Bears Still Searching for Balance

For the entire week leading up to yesterday's 27-17 loss to the Packers, Bears coaches and players talked about the need to run the ball more. Yet the play calling again was painfully lopsided.

Maybe this will be the week that the 1-2 Bears actually commit to the run game and not just pay it lip service when the 1-2 Panthers come to town.

After the 30-13 loss to the Saints in Week Two, when offensive coordinator Mike Martz called just 11 running plays and 52 pass plays, he promised that such an egregious imbalance would be corrected in Week Three. Well, in Week Three, Martz called for just nine run plays and 43 pass plays in a 27-17 loss to the Packers.

Even worse was the production - just 13 yards on the ground on 12 attempts, including three scrambles by quarterback Jay Cutler.

That wasn't the lowest rushing output in franchise history, but it was the worst since at least 1960.

The all-time low is one yard in 1952.

There was a simple reason the Bears didn't give their ground game more opportunities to shift out of neutral against the Packers.

"We didn't run the ball because we weren't able to," said running back Matt Forte, who should know after picking up two yards on nine carries. "We just played bad out there. Obviously when they shut the run down, you're going to try to throw the ball a little more."


RB Matt Forte
Dennis Wierzbicki/US Presswire

In back-to-back losses, Martz has called for 20 runs and 95 passes. The Bears have actually had 24 running plays, but four of them were pass plays that resulted in scrambles by quarterback Jay Cutler.

"If you don't get your running game going, you have to look at what the other side of the ball did," said coach Lovie Smith, who was dissatisfied with the run-pass balance in Week 2. "(The Packers) played good, sound defense. You have to give them a lot of the credit. Their front seven is solid and it showed today."

Forte entered Week Three second in the NFL with 324 yards from scrimmage (117 rushing, 207 receiving), and he was able to pick up 80 yards on a team-best seven catches.

LINEUP WATCH: Because of injuries, the Bears started their third different offensive line group and their third different safety tandem against the Packers. Frank Omiyale started at right tackle in place of Gabe Carimi, who will be out several weeks with a partially dislocated knee. Omiyale was flagged for two false starts and one holding call Sunday. Chris Spencer started for the second straight week in place of Lance Louis and had a holding penalty.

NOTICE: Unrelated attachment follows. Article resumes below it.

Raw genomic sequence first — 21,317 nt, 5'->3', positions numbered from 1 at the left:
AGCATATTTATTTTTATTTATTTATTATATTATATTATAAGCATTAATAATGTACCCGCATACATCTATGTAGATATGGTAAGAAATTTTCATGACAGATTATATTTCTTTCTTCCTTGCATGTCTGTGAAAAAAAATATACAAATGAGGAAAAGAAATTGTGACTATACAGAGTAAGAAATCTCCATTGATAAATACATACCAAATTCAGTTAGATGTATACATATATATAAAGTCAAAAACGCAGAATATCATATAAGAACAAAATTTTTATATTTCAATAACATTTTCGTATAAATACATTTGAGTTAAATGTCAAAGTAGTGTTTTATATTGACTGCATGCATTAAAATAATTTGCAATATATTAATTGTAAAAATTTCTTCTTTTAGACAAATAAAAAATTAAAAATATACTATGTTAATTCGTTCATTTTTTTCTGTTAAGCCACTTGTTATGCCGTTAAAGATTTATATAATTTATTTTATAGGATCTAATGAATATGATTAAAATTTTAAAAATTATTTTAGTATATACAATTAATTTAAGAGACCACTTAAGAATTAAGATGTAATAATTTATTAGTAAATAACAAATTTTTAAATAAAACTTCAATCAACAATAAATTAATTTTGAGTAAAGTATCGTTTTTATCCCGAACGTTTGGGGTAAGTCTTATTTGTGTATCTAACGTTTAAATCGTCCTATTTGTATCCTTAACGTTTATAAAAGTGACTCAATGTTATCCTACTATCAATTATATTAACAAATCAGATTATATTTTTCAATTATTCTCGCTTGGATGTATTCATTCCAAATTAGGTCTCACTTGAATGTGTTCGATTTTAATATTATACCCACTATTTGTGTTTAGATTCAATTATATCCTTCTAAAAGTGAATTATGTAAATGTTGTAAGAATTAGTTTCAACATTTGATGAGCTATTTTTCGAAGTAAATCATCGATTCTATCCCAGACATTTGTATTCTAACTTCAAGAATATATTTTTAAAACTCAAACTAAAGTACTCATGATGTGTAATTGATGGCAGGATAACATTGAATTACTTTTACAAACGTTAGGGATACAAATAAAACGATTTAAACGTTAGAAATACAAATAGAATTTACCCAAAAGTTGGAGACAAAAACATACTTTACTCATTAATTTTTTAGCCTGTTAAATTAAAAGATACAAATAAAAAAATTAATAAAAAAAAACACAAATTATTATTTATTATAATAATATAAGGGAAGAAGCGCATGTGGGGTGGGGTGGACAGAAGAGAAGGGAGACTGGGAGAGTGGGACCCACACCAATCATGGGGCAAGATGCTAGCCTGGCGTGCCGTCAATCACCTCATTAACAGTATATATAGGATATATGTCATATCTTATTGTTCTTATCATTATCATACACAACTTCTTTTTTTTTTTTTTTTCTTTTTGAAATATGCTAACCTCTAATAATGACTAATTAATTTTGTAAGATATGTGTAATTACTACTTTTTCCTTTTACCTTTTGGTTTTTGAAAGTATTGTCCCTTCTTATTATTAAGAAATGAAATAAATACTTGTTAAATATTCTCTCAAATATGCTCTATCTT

Brandon Meriweather started in place of Major Wright for the second straight week at free safety, and Craig Steltz got his first start since 2009 in place of Chris Harris at strong safety. All the injured players except Carimi are expected back for Week Four.

UNDER THE RADAR: For the second straight week, undrafted rookie wide receiver Dane Sanzenbacher scored the Bears' first touchdown, this one on a 4-yard dart over the middle from Jay Cutler, which got the Bears to within 14-7 with 8:12 left in the first half. He had five catches for 27 yards and is tied for second on the team with nine receptions on the year, for 66 yards.

PLAYER NOTES

--LB Brian Urlacher's second interception of the season was the 20th of his career, and he is just the third player in NFL history with 20 interceptions and 40 sacks (41.5).

--RB Matt Forte has 287 yards on 22 receptions (13.0-yard average) but just 119 yards on 35 rushing attempts (3.4-yard average).

--LB Lance Briggs had a game-high 14 tackles, including two for loss, one of which forced a fumble that the Bears recovered.

--WR Devin Hester caught three passes for 62 yards, giving him a 48-game streak with at least one reception, fourth best in franchise history.

--DE Julius Peppers had his second sack of the season and also his second fumble recovery, tying a career high.


Bear Report: The only publication exclusively dedicated to your Chicago Bears.


Bear Report Top Stories